So the essential story is authentic. How about Osterhout's circumstantial details? Had he -- a good raconteur -- improvised them? No, I think that they too are authentic.

Here I have recourse to Lawrence Blink's biographical memoir on Osterhout, his former teacher.4 Osterhout taught at the University of California in Berkeley from 1896 until 1909 in the company of "sophisticated colleagues who remembered Pfeffer's laboratory". Berkeley president Benjamin Ide Wheeler, eager to build up the intellectual status of the still-young university, sponsored one-year fellowships for outstanding European scholars. Among these were de Vries, Arrhenius, and Ostwald. "There exists a photograph taken in 1905 showing de Vries beside an Oenothera plant in the botanic garden, flanked with the portly Arrhenius [Svante Arrhenius (1859-1927), who was the prototype of Sondelius in Sinclair Lewis' "Arrowsmith"] ... with [Jacques] Loeb smiling beside them, and Osterhout [in bowler hat] in the back row." This rare photograph is reproduced here (see figure). So Osterhout got to know de Vries and I think had the story, trimmings and all, from him.

Picture caption: Examining an Oenothera species in the Botanical Garden, University of California, Berkeley, 1904. Front row, left to right: E.J. Wickson, J. Loeb, E. Hilgard, H. de Vries, and S. Arrhenius. W. Osterhout is visible in the back row, just over Wickson's shoulder, to the left, in the bowler hat. (Photo courtesy of The Bancroft Library, University of California, Berkeley.)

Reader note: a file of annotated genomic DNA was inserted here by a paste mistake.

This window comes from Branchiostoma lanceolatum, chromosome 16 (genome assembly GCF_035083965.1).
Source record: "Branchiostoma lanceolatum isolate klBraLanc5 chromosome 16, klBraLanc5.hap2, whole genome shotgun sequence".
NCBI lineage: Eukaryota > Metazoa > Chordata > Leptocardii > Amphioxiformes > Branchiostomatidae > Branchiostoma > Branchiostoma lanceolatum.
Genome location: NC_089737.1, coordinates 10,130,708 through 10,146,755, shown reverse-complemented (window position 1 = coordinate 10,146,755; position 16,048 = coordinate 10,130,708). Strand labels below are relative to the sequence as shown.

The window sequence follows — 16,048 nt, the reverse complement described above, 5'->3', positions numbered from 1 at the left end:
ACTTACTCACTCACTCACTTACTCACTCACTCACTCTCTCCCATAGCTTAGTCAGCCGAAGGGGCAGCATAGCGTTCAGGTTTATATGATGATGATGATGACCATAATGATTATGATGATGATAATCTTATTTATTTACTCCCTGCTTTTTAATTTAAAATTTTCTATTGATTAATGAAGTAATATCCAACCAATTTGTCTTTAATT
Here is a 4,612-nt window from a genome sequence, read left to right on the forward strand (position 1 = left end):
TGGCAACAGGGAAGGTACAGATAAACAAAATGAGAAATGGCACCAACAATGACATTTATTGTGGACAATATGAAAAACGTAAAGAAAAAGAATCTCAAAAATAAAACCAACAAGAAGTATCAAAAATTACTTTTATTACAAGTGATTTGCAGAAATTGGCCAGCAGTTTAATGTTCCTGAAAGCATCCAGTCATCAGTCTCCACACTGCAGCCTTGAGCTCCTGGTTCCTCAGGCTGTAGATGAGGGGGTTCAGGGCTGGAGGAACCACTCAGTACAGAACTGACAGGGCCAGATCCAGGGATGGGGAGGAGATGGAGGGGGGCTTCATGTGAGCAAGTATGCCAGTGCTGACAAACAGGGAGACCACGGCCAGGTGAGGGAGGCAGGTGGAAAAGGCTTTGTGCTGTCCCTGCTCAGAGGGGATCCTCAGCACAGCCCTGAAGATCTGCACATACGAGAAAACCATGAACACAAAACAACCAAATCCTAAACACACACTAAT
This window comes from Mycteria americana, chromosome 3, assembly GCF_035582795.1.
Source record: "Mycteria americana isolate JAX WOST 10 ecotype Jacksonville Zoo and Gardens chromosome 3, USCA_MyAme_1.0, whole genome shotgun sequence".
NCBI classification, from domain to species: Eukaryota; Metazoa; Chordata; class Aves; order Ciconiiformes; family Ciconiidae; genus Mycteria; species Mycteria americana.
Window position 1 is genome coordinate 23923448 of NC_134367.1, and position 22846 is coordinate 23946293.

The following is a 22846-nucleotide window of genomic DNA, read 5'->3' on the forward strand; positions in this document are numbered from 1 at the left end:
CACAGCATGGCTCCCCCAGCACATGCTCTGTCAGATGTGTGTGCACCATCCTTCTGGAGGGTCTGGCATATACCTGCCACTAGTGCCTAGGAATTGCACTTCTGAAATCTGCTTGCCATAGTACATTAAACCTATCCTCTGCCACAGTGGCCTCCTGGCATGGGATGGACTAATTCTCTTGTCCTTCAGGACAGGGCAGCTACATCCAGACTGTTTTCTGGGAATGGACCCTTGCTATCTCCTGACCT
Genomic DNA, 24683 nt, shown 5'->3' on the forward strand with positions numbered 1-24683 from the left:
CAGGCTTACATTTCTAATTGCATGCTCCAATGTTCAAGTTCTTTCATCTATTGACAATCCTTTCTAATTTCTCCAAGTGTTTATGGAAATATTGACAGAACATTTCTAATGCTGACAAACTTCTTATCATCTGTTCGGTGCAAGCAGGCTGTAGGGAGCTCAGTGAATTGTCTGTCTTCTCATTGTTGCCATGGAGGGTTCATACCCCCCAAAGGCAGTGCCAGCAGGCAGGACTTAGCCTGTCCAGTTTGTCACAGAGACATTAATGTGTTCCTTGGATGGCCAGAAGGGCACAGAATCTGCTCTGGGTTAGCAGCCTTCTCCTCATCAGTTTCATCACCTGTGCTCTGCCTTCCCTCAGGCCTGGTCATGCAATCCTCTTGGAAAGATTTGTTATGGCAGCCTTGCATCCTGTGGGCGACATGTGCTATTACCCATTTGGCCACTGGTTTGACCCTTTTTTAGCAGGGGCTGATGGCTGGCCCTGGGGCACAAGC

Osterhout died at 92, de Vries at 87, Pfeffer at 75, but van't Hoff at 59. Is botany that much more preservative than physical chemistry? To be sure, van't Hoff drove himself hard and to the very end, but it was not physical chemistry that killed him. "Something seems to have altered my constitution," he wrote on August 1, 1906,1 and on March 1, 1911, he died of tuberculosis. Even an enforced stay in a sanatorium led to a paper, "Sanatoriums-Betrachtung", on heat and work relationships in active life and in the bedridden.5

1. Cohen, E. "Jacobus Henricus van't Hoff, sein Leben und Wirken"; Akad. Verlagsgesellschaft: Leipzig, 1912; pp 205-206.

2. Van't Hoff, J. H. Ber. Deutsch. Chem. Ges. 1894, 27, 6.

3. Mitscherlich, E. "Lehrbuch der Chemie," 1829 (4th ed., 1847); p 565

4. Blinks, L. R. Biogr. Mem. Natl. Acad. Sci. 1974, 44, 213.

5. Van't Hoff, J. H. "Biochemische Zeitschrift, Festband für H. J. Hamburger"; Springer: Berlin, 1908; p 260.